The next Soyuz launch is planned as soon as December 2020 from the Vostochny Cosmodrome.
Pursuant to an amended launch contract with OneWeb, the London-based communications company, Arianespace will perform 16 more Soyuz launches from three spaceports (Kourou, Baikonur and Vostochny) beginning in late 2020 and continuing through 2022.
These launches will enable OneWeb to complete the deployment of its full global constellation of low-Earth orbit satellites by the end of 2022.
Stéphane Israël, CEO of Arianespace, explained, “I am delighted that we are back on track to support the deployment of the OneWeb constellation and the company’s mission to bridge the digital divide at a global scale.”
The next Soyuz flight is scheduled for December 2020 from Vostochny with 36 satellites on board.
Arianespace has launched 74 OneWeb satellites to date. The initial six were successfully orbited by Soyuz Flight VS21 from French Guiana in February 2019. In February and March 2020, Arianespace and its Starsem affiliate successfully launched 68 OneWeb satellites from Baikonur on Soyuz Flights ST27 and ST28.
“Our teams already are working hard to ensure a smooth and quick restart of the launch campaigns by year-end 2020,” Israël added.
In addition to the satellites, OneWeb’s global network will include gateway stations located around the world, and a range of user terminals will provide connectivity services for fixed and mobile communications. These terminals will be compatible with the future needs of the internet of things (IoT) and 5G.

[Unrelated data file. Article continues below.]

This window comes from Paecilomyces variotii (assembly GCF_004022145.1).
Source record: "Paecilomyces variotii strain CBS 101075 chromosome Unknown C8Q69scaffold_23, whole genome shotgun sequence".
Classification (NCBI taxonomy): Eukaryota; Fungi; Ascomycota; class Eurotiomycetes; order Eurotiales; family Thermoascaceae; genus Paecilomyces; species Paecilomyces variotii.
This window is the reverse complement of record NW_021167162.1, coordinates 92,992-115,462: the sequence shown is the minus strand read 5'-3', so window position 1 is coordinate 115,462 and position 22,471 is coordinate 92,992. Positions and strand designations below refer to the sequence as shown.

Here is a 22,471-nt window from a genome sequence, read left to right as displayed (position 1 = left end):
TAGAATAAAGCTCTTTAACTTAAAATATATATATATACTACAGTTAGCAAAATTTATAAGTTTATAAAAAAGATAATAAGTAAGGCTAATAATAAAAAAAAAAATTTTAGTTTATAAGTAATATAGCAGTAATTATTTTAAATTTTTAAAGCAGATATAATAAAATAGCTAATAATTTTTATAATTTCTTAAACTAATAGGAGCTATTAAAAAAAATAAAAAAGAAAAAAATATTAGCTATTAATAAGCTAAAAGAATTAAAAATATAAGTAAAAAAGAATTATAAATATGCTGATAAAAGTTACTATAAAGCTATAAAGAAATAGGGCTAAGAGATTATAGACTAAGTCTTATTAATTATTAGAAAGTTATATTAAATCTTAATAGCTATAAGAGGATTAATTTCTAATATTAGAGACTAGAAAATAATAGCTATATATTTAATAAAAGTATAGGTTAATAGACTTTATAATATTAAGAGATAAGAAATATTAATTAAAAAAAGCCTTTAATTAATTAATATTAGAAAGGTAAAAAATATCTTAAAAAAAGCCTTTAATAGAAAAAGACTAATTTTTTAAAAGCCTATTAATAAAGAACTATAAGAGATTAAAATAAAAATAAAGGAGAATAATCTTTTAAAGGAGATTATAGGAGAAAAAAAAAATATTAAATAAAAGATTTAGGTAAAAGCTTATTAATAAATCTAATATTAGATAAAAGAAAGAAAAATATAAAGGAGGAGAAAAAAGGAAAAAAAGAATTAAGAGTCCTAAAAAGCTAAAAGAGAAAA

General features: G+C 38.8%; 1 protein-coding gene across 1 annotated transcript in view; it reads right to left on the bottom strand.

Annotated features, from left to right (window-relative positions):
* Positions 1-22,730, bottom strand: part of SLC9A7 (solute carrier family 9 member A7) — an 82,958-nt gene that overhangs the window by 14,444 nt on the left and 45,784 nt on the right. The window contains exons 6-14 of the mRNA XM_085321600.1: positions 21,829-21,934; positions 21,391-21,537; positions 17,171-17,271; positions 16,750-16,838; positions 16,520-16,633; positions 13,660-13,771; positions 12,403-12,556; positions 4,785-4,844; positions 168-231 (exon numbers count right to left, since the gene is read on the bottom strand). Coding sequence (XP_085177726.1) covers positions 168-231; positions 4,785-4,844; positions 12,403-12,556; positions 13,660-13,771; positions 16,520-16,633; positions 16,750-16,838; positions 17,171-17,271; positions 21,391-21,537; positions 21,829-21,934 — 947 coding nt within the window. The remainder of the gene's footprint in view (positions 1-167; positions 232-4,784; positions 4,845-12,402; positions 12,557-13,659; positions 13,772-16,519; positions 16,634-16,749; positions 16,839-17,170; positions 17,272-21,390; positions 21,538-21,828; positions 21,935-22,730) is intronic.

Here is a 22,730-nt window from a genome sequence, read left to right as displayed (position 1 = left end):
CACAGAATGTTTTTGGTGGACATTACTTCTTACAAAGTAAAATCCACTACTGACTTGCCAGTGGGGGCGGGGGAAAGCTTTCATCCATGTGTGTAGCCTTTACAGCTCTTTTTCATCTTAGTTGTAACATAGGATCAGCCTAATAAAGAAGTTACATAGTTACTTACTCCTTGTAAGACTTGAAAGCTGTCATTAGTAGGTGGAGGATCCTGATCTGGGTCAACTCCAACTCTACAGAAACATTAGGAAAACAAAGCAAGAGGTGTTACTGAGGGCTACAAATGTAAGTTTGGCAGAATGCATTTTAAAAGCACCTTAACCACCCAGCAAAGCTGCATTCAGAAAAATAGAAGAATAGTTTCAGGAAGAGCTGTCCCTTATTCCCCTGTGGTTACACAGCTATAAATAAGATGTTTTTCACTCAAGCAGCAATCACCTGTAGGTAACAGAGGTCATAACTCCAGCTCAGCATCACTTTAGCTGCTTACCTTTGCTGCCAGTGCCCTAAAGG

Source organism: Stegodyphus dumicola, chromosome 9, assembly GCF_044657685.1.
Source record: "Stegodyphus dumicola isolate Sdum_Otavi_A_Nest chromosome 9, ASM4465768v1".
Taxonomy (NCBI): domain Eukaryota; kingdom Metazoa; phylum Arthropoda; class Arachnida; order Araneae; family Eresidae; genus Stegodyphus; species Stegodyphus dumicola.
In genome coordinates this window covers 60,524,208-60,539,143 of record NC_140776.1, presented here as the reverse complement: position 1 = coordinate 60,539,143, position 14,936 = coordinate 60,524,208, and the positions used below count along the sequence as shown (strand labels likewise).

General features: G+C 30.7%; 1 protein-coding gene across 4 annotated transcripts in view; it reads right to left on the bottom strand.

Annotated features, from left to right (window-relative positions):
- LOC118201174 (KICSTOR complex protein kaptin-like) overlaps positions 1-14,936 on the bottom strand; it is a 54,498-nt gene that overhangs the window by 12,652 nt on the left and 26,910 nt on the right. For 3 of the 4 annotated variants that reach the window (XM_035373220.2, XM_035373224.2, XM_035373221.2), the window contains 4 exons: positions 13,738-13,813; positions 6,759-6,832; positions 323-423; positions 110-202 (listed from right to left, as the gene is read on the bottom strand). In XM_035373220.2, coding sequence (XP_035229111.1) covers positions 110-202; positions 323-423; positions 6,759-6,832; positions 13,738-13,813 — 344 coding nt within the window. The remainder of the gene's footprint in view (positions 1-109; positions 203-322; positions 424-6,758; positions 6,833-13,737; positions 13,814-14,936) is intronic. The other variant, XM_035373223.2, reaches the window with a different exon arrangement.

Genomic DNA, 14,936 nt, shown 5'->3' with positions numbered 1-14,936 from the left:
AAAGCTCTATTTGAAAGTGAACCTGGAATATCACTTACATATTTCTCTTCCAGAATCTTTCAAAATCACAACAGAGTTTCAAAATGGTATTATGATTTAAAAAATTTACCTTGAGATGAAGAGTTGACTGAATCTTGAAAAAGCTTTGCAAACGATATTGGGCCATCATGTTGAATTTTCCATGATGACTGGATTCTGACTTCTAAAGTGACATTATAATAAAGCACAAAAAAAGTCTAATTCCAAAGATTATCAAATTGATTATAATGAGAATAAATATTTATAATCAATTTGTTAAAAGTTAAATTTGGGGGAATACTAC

OneWeb Satellites – a joint venture between OneWeb and Airbus Defence and Space – is the constellation’s prime contractor. The OneWeb satellites are built in OneWeb Satellites’ Florida-based series production line that is dedicated to the assembly, integration, and test of OneWeb’s satellites.
Arianespace uses space to make life better on Earth by providing launch services for all types of satellites into all orbits.
It has orbited more than 740 satellites since 1980, using its family of three launchers, Ariane, Soyuz and Vega, from launch sites in French Guiana (South America) and Baikonur, Kazakhstan. Arianespace is headquartered in Evry, near Paris, and has a technical facility at the Guiana Space Center, Europe’s Spaceport in French Guiana, plus local offices in Washington, DC, Tokyo and Singapore.
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